IE 11 is not supported. For an optimal experience visit our site on another browser.

I have a dream that one day Tucker Carlson will shut up about Rep. Justin J. Pearson

On top of the Fox News host's flawed argument that a sharecropper can’t be a great speaker is a criticism of the young Black lawmaker that’s unsurprisingly incoherent.
Expelled State Rep. Justin Pearson delivers remarks through a megaphone outside the Tennessee Capitol in Nashville
Expelled state Rep. Justin J. Pearson speaks Monday outside the Tennessee Capitol in Nashville.George Walker IV / AP

Few people are looking better right now than Tennessee state Rep. Justin J. Pearson, one of two Black Democratic legislators who were reinstated to the state House days after Republican colleagues expelled him for standing with residents demanding gun control legislation. And few people are looking worse than those Tennessee Republicans who in their attempt to heap shame upon two young Black men brought shame upon themselves. Those Republicans also lost the ground they were trying to defend. Tuesday, Republican Tennessee Gov. Bill Lee signed an executive order strengthening background checks in the state.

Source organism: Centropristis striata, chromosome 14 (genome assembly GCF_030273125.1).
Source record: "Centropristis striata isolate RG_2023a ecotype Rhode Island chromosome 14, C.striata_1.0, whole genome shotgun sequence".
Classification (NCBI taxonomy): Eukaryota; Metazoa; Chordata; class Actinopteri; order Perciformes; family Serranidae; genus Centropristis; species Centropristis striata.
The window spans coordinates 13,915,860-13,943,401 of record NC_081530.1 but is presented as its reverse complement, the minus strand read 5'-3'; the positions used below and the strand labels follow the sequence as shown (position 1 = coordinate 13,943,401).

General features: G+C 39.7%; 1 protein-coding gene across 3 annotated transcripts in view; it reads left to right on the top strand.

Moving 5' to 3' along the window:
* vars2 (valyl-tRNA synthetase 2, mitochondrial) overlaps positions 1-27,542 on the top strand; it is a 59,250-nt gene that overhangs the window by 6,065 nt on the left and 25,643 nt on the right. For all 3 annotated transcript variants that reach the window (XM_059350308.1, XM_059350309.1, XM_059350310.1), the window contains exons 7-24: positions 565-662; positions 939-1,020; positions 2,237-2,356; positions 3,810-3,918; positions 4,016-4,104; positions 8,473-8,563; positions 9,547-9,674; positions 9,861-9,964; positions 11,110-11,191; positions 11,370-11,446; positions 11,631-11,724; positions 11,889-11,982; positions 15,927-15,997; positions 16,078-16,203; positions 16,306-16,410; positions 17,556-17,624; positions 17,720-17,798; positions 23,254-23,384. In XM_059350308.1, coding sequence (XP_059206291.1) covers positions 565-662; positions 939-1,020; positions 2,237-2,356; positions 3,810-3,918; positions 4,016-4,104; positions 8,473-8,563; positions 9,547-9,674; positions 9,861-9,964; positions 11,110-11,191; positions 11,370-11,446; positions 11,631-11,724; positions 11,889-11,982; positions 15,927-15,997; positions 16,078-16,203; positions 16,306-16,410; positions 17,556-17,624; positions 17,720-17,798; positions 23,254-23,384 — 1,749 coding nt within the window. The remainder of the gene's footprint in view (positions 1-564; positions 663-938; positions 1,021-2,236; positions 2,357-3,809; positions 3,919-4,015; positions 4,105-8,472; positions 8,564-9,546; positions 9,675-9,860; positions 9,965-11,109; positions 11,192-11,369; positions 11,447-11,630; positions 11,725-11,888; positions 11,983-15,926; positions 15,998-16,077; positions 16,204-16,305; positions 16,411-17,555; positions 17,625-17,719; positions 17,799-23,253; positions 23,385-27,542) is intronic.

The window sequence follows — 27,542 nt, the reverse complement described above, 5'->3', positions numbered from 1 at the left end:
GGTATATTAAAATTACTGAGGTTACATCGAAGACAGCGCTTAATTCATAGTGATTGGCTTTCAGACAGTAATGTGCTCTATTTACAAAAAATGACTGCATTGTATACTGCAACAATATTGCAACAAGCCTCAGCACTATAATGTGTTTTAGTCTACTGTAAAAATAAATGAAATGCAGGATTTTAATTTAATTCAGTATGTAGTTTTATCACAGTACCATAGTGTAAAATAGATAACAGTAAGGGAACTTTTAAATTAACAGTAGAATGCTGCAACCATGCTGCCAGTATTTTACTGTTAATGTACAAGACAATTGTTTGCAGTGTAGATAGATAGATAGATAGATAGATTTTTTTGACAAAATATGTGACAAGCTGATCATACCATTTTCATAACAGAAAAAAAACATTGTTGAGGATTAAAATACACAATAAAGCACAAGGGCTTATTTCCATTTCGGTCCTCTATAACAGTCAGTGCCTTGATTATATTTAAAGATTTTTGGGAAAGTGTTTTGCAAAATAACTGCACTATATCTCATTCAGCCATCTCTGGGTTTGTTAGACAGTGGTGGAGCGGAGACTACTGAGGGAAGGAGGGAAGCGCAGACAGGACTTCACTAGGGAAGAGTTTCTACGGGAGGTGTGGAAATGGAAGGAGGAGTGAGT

Instead of taking the L, the Republican attack brigade has launched a diversionary tactic.

Instead of taking the L, instead of acknowledging that the targeted legislators were brave and effective and that their Republican colleagues were full of hubris, the Republican attack brigade has launched a diversionary tactic.

Fox News host Tucker Carlson, skilled at expressing multiple bigotries at once, likened Pearson to a transgender person on his show Wednesday night. Contrasting a video of Pearson campaigning for a student government position at Bowdoin College with video of him now using a Black preacher’s cadence, Carlson accused Pearson (whose father is a Black preacher) of having made a “transition” from a Bowdoin College student who “did a fantastic impression” of sounding like a white person to “the modern incarnation of Martin Luther King Jr. himself.”

All Democrats, to hear Carlson tell it, aspire to sound like King. They don’t aspire to sound like Malcolm X, he said, “because Malcolm X didn’t talk like a sharecropper. He spoke dignified, standard English.”

One of the best speeches in 20th century America was given by a sharecropper: Fannie Lou Hamer, a co-founder of the Mississippi Freedom Democratic Party. At the 1964 Democratic National Convention in Atlantic City, New Jersey, Hamer said that if national Democrats rejected her integrated group for the segregated Mississippi Democratic Party, “I question America. Is this America, the land of the free and the home of the brave, where we have to sleep with our telephones off the hooks because our lives be threatened daily, because we want to live as decent human beings, in America?”